Dumb creatures ISBN: 9780330418041
Willis, Jeanne
Published by Macmillan, 2005
Tom is dumb. Inside he's sharp as sharp, but when he tries to speak, 'it sounds like a dog bark. Or a cat yowl. Or a rat squeak.' He uses sign language to his parents and to Ruth, his speech therapist, who is convinced he will talk one day. Told by Tom himself, this beautifully lyrical story explains how it feels to be considered stupid and not to be able to communicate the 'big feelings, all bottled up'. At the zoo, he can communicate with the animals, particularly the gorillas, one of whom actually signs to him. When Zanzi becomes a mother at the same time as Tom's mum produces Daisy, the two babies' lives run parallel until one unhappy day when Tom arrives at the gorilla enclosure to find that Beautiful, the baby gorilla, has been removed and is to go to an American zoo. How Tom convinces the zoo keepers that this must not happen in a daring and poignant (as well as dangerous) climax, is the crux of the story. Such is the power of the writing that one has no problem in accepting the unlikeliness of the boy/gorilla relationship. Tom does speak in the tension of the stand-off, justifying Ruth in her belief in his abilities. A short, completely successful novel.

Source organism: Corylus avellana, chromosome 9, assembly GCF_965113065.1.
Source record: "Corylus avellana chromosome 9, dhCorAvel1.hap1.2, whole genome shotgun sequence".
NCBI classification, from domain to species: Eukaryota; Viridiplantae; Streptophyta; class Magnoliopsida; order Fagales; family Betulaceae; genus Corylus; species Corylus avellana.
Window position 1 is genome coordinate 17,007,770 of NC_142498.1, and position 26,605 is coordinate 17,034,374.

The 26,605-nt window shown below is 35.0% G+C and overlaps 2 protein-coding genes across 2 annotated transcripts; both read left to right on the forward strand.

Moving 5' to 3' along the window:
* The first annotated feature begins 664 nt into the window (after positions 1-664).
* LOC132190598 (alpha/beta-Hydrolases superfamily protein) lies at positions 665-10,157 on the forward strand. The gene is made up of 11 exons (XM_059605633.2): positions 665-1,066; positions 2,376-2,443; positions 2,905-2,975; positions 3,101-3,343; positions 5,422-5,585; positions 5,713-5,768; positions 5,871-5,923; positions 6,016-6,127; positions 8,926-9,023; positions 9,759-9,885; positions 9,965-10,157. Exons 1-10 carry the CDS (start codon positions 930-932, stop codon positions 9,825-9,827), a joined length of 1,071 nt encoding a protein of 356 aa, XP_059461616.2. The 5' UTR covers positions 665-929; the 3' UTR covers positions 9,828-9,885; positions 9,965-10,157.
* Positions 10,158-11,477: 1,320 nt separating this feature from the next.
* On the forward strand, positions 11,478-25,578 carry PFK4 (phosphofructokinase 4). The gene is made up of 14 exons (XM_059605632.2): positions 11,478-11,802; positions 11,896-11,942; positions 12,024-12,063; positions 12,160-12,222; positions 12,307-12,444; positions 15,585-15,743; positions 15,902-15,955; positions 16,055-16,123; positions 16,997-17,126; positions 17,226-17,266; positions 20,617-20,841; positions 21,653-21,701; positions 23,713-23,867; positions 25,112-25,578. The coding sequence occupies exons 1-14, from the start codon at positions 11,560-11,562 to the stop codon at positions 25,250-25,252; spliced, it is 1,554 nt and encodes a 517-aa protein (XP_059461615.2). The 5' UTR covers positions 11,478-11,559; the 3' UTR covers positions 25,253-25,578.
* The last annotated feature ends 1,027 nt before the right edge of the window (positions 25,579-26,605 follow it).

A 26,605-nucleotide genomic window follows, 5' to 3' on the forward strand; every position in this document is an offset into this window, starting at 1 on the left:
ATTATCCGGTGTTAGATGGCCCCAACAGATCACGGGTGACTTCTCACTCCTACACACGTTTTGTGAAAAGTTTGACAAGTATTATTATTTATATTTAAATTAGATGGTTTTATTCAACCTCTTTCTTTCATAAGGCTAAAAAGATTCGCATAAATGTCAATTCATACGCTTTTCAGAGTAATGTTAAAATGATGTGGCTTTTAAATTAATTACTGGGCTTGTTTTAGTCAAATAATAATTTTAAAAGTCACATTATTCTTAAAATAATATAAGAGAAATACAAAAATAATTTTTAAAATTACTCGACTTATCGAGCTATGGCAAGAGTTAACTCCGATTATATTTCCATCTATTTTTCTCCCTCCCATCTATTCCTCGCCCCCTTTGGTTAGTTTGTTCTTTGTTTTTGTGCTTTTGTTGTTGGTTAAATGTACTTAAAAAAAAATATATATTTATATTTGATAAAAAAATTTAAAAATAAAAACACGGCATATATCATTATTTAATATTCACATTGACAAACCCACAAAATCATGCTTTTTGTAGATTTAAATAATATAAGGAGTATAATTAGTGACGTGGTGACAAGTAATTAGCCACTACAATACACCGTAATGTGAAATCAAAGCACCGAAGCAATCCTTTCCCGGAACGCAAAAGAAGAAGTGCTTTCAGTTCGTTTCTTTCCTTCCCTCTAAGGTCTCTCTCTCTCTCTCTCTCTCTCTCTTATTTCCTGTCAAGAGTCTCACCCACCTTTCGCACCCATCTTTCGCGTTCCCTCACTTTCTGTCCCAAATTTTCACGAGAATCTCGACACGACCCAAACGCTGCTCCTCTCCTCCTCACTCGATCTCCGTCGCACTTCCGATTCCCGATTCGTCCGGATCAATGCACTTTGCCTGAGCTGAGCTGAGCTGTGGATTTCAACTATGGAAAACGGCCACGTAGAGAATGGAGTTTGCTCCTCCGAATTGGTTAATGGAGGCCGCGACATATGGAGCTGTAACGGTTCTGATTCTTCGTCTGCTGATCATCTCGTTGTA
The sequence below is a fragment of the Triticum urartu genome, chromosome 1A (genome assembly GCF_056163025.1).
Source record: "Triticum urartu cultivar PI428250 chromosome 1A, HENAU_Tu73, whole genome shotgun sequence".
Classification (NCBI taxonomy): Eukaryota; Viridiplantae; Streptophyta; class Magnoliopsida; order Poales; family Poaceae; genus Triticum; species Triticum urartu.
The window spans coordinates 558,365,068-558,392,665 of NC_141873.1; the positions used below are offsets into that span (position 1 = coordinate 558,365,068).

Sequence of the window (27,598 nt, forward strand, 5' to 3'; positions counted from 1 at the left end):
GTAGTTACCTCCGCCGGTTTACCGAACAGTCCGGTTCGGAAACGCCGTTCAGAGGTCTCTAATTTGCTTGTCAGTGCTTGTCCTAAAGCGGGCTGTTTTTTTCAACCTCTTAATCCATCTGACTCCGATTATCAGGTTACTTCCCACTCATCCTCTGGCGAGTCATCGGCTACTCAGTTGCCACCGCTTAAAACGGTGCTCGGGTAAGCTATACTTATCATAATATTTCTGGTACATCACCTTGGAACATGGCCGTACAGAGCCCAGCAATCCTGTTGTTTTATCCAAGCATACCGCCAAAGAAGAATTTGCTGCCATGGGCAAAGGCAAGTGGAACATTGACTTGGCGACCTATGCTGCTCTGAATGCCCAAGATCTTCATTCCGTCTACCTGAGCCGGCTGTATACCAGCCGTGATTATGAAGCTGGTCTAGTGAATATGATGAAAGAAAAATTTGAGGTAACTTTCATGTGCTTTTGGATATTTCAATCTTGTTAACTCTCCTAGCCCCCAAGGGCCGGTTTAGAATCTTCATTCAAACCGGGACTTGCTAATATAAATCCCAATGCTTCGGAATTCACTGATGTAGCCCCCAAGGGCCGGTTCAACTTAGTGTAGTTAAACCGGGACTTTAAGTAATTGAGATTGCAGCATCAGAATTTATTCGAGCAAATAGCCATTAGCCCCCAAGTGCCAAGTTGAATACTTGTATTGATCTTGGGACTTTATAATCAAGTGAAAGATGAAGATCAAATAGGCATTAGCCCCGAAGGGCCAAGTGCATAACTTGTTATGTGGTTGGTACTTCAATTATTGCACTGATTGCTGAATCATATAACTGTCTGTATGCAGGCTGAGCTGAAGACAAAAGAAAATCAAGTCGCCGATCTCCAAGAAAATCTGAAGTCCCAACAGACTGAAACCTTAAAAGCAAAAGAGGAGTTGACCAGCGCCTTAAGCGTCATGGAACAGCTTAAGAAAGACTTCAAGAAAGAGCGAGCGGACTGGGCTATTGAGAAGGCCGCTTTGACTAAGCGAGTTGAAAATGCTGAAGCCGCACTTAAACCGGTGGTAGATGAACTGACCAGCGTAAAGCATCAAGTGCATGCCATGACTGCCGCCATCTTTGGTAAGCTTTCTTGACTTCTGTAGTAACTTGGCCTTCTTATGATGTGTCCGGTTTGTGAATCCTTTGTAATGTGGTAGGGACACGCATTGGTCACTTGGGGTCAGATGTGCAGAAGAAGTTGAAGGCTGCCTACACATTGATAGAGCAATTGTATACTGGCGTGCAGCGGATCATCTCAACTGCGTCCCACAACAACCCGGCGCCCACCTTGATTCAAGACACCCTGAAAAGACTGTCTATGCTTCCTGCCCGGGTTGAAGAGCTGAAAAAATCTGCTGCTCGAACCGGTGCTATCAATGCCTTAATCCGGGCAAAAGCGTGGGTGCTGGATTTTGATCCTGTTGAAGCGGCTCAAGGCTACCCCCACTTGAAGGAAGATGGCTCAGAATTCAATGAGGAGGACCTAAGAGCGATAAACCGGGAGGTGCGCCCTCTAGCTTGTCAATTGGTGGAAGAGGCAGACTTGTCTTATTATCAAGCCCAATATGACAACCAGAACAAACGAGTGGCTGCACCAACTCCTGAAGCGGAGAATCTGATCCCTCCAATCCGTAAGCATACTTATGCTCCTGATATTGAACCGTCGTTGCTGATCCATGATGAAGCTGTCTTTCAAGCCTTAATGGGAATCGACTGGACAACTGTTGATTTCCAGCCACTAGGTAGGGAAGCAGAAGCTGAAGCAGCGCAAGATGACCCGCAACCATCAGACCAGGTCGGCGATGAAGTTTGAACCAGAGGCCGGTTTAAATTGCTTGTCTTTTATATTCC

Age: 9+